Part 9. “The Fall of the Roman Empire” by Harry Whittington – The Barbarians in Ravenna

This series of blogs is specifically lifting portions of “The Fall of the Roman Empire” novelization which did not appear in the film production, mostly focused on Livius’ relationship with a German Princess, played by Lena Von Martens, and the fictional settlement of Germans (Macromanni) in and around Ravenna. The scenes were filmed, but they didn’t make the final cut. I hope someday to see a new DVD release which features them! In the meantime…

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When Livius strode into the market place, the Italians glanced up from filling jugs or drinking at the fountain. The blond savages turned away from the displayed wares in the stores, standing as if awaiting sudden doom as Livius approached. It has been an interminable time, but the Marcomanni believed no more in good now than they had on the day they entered Ravenna.

Livius slowed, feeling tired. He was aware of Xenia and Timonides close behind him, almost as if they were his bodyguard, ready to die for him, but not ready to allow him a moment of freedom, a full breath of air.

He glanced at Xenia from the corner of his eye. She no longer looked like a child though she was still a young girl. She had the look now of a woman, and he winced, knowing he’d given her that, driven into her arms, trying to find a forgetfulness that always eluded him. He never forgot anything, not even when Xenia screamed and in her anguished pleasure.

He drew his hand across his face, sweated. It was a failure, all of it.

Timonides gestured toward the market place where the crowds of blond and dark people were stirred together, yet obviously in now way integrated. He spoke hopefully, “See how well they live together, General. Blond and dark people–”

Livius was silent, grimly surveying the peaceful scene, a peace entirely of the surface, boiling underneath, ready to erupt.

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“Oh, Great Livius! Oh, Great Livius!”

Livius went tense at the cry of a young female voice. A blonde child, not yet twelve, hurled herself from a crowd of the barbarians, ran across the stones and clutched her arms about his hips, pressing her face against his body, kissing him.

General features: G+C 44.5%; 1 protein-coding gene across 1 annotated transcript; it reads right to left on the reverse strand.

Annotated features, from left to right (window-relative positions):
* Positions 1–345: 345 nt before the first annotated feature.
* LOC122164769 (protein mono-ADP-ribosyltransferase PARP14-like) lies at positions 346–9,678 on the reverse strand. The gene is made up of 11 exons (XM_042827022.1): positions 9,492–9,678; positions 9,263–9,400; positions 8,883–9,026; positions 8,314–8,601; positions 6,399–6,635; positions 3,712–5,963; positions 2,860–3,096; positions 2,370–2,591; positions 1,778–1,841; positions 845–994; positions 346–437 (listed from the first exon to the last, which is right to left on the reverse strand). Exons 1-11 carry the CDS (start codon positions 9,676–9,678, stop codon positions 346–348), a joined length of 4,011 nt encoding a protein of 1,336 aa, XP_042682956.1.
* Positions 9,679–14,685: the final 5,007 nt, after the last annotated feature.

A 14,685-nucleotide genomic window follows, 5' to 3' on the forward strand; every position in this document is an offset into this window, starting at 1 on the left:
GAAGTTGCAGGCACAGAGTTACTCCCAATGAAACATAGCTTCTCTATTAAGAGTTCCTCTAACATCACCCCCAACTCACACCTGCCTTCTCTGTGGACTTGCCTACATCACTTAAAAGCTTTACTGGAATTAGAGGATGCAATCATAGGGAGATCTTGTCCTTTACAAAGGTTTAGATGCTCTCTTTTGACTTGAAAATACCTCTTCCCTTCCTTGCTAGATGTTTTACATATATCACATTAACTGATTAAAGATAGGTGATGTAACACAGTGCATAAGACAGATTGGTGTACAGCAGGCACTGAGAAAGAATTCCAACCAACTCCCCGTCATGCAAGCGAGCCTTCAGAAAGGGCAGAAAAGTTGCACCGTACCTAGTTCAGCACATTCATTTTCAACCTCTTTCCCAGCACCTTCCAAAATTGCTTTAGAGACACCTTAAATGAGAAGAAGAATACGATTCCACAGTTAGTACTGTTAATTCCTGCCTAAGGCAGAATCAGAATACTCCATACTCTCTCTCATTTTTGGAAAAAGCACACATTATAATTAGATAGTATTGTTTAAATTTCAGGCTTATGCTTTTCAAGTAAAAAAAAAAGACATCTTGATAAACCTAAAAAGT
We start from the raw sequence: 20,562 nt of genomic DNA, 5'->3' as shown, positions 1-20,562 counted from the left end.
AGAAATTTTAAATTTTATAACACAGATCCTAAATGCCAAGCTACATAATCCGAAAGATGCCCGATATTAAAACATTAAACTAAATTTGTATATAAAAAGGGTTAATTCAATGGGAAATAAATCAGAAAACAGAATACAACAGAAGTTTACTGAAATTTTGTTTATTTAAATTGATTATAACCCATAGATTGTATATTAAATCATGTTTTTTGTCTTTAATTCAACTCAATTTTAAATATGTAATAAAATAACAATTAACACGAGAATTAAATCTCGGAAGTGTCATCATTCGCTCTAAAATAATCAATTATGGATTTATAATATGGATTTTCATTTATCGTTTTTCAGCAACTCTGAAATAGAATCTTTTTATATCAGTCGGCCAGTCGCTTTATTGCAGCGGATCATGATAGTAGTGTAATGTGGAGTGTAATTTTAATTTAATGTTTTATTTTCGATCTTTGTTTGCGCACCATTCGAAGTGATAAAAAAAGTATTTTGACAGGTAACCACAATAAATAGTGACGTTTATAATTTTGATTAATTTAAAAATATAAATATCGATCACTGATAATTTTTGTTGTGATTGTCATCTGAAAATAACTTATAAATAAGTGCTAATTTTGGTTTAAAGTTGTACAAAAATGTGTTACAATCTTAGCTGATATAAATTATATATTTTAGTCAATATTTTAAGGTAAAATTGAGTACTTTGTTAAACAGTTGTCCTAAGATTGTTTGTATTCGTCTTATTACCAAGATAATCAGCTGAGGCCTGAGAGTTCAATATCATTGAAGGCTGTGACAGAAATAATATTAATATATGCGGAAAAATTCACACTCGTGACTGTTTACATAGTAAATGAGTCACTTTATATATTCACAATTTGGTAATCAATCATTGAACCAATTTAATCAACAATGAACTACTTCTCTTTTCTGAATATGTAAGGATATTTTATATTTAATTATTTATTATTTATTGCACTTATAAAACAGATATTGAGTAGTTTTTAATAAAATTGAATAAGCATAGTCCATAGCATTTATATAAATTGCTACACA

“Oh, I’ve looked for you every day, ” she cried, tears streaming down her cheeks, “May I come and live with you now? Will you make me your own slave, until I am old enough for you to marry? I’ll be as no woman ever was for you. My whole life will be yours.”

Frowning, Livius lifted the child in his arms, holding her out at eye level, studying her. “Who are you?”

“Don’t you remember, Livius?” Timonides said when the child wept inconsolably. “She is Griselda, the child you saved from a javelin–”

“But you were only a baby!” Livius said, holding her in his arms until her sobbing ceased. “How you’ve grown.”

“Children grow fast,” Xenia said.

“And I will grow much faster now,” the little girl said, talking brightly into Livius’ face, stroking his cheek. “In this wonderful place you have brought us, I’ll soon be grown, and I’ll be lovely- and you will want me.”

“I’ll never be worthy of your loveliness,” Livius told her, smiling. “Are you happy here?”

“Oh, yes. It is heaven here. We have everything, and I remember when we had nothing, only cold and misery all the time. I worship you, sire. Not only for saving my life–but for all you have done for all of us.”

Livius, his eyes burning, kissed the girl’s cheek and set her on the pavement. “You run along and play and grow. Don’t ever speak of being anyone’s slave–except the man you love–”

“It is you I love,” she said. “I’ll never love anyone else.”

“Then you be happy,” Livius said, “For I love you.” When she was gone, he smiled for the first time in months. “A child. Of course it’s easier for her to adjust than for her parents. But maybe it will work, after all.”

“It is working,” Timonides said. “The parents will learn civilization, and the childen will forget they ever lived otherwise.”

Pleased, Livius gave Xenia and Timonides a brisk nod of approval as though they were responsible for peace and order in Ravenna, as though this whole experiment were somehow particularly theirs.

He turned and strode away from them, anxious to find new signs of the slow spread of success.

Xenia did not move. Her face was shadowed. Timonides laughed at her. “Do not be jealous, Xenia. It doesn’t become a princess….Besides, it was only a child he kissed.”

“A child today, “Xenia said, “Yesterday she was a baby.”

“Do not be jealous–”

“I cannot help that I am jealous. You are my teacher. You insist upon teaching me the ways of the Greek. The proud and jealous Greeks–”

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